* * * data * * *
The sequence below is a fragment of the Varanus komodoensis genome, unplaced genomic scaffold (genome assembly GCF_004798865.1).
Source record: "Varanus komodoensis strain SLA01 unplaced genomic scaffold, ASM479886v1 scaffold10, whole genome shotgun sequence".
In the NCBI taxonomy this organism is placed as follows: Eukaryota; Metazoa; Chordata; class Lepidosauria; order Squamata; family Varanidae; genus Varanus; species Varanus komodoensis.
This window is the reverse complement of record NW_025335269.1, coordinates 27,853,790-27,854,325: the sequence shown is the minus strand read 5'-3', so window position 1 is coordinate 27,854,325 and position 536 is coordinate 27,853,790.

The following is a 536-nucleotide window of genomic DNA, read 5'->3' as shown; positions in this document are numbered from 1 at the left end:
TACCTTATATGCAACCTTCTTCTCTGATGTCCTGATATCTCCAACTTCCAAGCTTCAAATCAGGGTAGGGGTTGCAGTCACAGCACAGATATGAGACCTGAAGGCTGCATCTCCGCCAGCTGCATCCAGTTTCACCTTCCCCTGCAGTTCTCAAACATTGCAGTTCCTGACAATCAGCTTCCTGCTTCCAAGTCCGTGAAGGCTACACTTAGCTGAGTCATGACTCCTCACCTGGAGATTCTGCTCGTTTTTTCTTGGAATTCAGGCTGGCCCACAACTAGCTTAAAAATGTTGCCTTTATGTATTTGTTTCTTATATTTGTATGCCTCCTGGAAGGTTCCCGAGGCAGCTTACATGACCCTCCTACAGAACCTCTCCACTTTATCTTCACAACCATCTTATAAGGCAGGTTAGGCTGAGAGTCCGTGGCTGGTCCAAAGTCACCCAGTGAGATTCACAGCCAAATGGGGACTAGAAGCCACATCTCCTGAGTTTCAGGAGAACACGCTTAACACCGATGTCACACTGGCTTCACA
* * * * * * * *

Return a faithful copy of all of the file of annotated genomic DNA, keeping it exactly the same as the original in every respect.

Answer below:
The sequence below is a fragment of the Varanus komodoensis genome, unplaced genomic scaffold (genome assembly GCF_004798865.1).
Source record: "Varanus komodoensis strain SLA01 unplaced genomic scaffold, ASM479886v1 scaffold10, whole genome shotgun sequence".
In the NCBI taxonomy this organism is placed as follows: Eukaryota; Metazoa; Chordata; class Lepidosauria; order Squamata; family Varanidae; genus Varanus; species Varanus komodoensis.
This window is the reverse complement of record NW_025335269.1, coordinates 27,853,790-27,854,325: the sequence shown is the minus strand read 5'-3', so window position 1 is coordinate 27,854,325 and position 536 is coordinate 27,853,790.

The following is a 536-nucleotide window of genomic DNA, read 5'->3' as shown; positions in this document are numbered from 1 at the left end:
TACCTTATATGCAACCTTCTTCTCTGATGTCCTGATATCTCCAACTTCCAAGCTTCAAATCAGGGTAGGGGTTGCAGTCACAGCACAGATATGAGACCTGAAGGCTGCATCTCCGCCAGCTGCATCCAGTTTCACCTTCCCCTGCAGTTCTCAAACATTGCAGTTCCTGACAATCAGCTTCCTGCTTCCAAGTCCGTGAAGGCTACACTTAGCTGAGTCATGACTCCTCACCTGGAGATTCTGCTCGTTTTTTCTTGGAATTCAGGCTGGCCCACAACTAGCTTAAAAATGTTGCCTTTATGTATTTGTTTCTTATATTTGTATGCCTCCTGGAAGGTTCCCGAGGCAGCTTACATGACCCTCCTACAGAACCTCTCCACTTTATCTTCACAACCATCTTATAAGGCAGGTTAGGCTGAGAGTCCGTGGCTGGTCCAAAGTCACCCAGTGAGATTCACAGCCAAATGGGGACTAGAAGCCACATCTCCTGAGTTTCAGGAGAACACGCTTAACACCGATGTCACACTGGCTTCACA